Haile Mariam Desalegn, the minority regime’s Deputy Prime Minister and Minister for Foreign Affairs is the Chairperson of the IGAD Council of Ministers which recently called for more sanctions against the people of Eritrea. This time, the desperate and ignominious minority regime is also calling for sanctions against the Eritrean Diaspora.

It should be recalled that Haile Mariam Desalegn has been widely quoted by invited journalists as he openly made the following statement in a 22 April 2011 press conference held in Addis Ababa:

"…We [ the TPLF regime] have embarked ourselves on equal reaction, which is regime change (in Eritrea ….This regime change is not by invading Eritrea but by supporting the Eritrean people and groups which want to dismantle the regime. We are fully engaged in doing so…"

The TPLF cadre is using IGAD to advance that desperate goal.

In the past I have written about the fact that all prominent positions in the Government of Ethiopia were headed by card carrying members of the Tigray Peoples Liberation Front (TPLF). Entrenched corruption, political exclusiveness, nepotism and absolute control of power define the minority regime in Ethiopia led by Meles Zenawi, the head of the TPLF.

A 2009 study of Ethiopia’s Army by an Ethiopian group said:

“…In Ethiopia, a minority ethnic group that comprises no more than 6% of the total population (89 million) controls the political, economic, and social life of 94% of the Ethiopian people…all high level military positions in the Ethiopian army are asymmetrically dominated by a minority ethnic group led by the TPLF elite…93.5 of all key military positions in the Ethiopian National Defense Forces are occupied by ethnic Tigrayans, far in excess of their 6% representation among the Ethiopian population…”

Whilst TPLF cadres head key Ministries in Ethiopia, they also occupy key positions in the international and regional organizations such as the African Union, Economic Commission for Africa and the Intergovernmental Agency for Development (IGAD), that are found in Addis Ababa, the Ethiopian capital. Well placed Tigrayans have been using these regional and international organizations to advance TPLF’s agenda in the region and help sustain its brutal grip on the suffering people of Ethiopia. It is no wonder then that IGAD and AU have never issued a single statement on the massive human rights violations and genocides taking place in the Gambela, Ogaden and Oromo regions of Ethiopia. They have also remained mum as the regime massacred innocent Ethiopians on the streets of Addis Ababa for voting the regime out of office.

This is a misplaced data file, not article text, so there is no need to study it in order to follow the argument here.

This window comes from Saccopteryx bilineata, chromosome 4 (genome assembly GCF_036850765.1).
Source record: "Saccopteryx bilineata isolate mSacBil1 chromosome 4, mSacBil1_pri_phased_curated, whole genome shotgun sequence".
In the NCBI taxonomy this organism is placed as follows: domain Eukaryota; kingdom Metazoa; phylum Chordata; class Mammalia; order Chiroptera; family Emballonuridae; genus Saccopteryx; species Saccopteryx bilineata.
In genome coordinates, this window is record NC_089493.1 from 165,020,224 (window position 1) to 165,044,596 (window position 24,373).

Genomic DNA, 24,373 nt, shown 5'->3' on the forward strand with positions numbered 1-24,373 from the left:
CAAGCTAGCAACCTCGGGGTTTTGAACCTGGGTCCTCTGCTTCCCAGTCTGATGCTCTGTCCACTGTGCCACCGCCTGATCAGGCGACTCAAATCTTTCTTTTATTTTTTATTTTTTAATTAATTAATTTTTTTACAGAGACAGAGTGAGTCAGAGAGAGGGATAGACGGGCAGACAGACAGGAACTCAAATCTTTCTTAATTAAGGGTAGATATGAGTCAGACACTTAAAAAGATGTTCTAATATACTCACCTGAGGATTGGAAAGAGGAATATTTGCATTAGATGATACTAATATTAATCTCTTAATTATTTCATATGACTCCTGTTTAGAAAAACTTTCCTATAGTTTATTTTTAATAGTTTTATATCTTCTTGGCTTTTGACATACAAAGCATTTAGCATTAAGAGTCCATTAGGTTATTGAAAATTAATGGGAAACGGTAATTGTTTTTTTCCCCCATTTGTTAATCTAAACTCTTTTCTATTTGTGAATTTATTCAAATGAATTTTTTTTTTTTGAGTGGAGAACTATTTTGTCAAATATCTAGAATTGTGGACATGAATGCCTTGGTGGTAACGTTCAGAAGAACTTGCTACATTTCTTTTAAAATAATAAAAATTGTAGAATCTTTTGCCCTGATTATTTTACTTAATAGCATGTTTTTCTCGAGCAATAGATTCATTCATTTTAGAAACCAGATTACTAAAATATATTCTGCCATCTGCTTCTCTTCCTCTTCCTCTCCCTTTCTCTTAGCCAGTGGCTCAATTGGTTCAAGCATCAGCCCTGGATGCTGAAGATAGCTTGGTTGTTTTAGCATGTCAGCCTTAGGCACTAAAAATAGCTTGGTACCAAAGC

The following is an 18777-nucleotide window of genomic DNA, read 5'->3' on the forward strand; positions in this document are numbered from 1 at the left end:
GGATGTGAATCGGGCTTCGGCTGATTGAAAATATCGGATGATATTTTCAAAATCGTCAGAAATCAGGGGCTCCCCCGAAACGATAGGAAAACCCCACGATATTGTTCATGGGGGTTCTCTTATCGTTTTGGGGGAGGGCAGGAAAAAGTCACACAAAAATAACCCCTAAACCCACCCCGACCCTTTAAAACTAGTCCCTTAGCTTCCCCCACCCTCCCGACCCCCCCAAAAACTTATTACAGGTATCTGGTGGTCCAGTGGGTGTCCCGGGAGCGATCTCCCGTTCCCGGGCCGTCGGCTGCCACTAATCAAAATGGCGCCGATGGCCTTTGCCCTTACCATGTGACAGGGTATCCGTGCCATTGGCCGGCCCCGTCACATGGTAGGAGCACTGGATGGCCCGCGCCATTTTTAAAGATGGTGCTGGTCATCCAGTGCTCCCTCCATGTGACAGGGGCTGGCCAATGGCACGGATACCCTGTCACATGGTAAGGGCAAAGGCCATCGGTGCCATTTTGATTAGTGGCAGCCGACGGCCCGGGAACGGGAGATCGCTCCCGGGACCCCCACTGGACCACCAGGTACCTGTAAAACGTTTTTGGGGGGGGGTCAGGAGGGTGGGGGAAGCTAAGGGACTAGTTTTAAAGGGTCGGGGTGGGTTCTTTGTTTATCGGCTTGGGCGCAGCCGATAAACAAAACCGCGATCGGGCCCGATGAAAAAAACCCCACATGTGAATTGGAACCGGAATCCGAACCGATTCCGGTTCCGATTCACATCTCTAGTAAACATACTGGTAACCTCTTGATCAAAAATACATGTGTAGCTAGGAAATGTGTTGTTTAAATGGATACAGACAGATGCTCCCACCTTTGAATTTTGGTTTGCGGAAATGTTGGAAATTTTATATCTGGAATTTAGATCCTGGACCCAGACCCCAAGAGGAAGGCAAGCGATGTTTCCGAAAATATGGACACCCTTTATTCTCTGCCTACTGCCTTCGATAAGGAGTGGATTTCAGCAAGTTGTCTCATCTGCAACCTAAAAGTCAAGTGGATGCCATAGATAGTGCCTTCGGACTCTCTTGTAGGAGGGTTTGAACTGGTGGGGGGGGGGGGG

Let us take a look at some of the TPLF cadres that occupy key positions at IGAD and who have accompanied the TPLF leader to the summit in Maputo.

Meles Zenawi is the currently Chairman of IGAD and is leading the IGAD delegation to Maputo, Equatorial Guinea where he will undoubtedly Chair the “Extra-Ordinary IGAD Summit” scheduled for 4 July 2011. He is also the head of the Tigray Peoples Liberation Front (TPLF) and the leader of the minority regime ruling Ethiopia today.

Lissane Yohannes, serves as IGAD’s Special Envoy to the Assessment and Evaluation Commission and according to the 28 June 2011 IGAD Communiqué, this longtime card carrying member of the TPLF regime was present at the meeting that decided to impose more sanctions on the people of Eritrea. Those who follow events in the Horn will remember Lisanne Yohannes for his futile attempt to dispute the various human rights reports that exposed the TPLF’s atrocities in the Ogaden region. In 2008, he was commissioned by the minority regime to “investigate” the very serious allegations brought against the Ethiopian government. The deceptive regime presented Lisanne Yohannes as an “independent expert”.

Berhane Gebre Kristos, TPLF Central Committee member and former Ambassador to the USA and currently serving as Ethiopia’s State Minister for Foreign Affairs chairs many meetings of IGAD.

Another card carrying member of the TPLF that is part of the TPLF delegation is Nasinet Menghistu, a member of IGAD’s Somalia Peace and National Reconciliation Committee.

General Gebre Adhana, Commander in Chief of Ethiopian forces that invaded and occupied Somalia in 2006 and a card carrying member of the TPLF also serves on IGAD’s Somalia Peace and Reconciliation Committee. Case of the fox watching the chicken coop…

An IGAD dominated by TPLF cadres in all key divisions and departments is incapable of making sound and legal decisions on issues of peace and stability in the Horn of Africa. IGAD’s credibility and integrity have been further undermined by the TPLF regime’s interference, and self serving and transparent shenanigans. Exposing its utter contempt for the other members of IGAD, the regime is trying to repeat what it did in 2009.

The rule of law must prevail over the law of the jungle!